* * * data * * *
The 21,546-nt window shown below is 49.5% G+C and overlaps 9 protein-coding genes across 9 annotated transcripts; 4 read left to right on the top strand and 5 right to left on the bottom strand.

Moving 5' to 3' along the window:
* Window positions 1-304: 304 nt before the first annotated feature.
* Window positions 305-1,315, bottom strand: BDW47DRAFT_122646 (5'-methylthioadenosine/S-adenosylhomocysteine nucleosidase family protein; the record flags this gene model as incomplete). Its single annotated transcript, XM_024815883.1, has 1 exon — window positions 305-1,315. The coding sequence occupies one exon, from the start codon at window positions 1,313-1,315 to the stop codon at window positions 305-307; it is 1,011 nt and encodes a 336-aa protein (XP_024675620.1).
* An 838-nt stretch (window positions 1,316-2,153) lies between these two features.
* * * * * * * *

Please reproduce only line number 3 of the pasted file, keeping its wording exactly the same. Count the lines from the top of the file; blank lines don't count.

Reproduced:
* Window positions 1-304: 304 nt before the first annotated feature.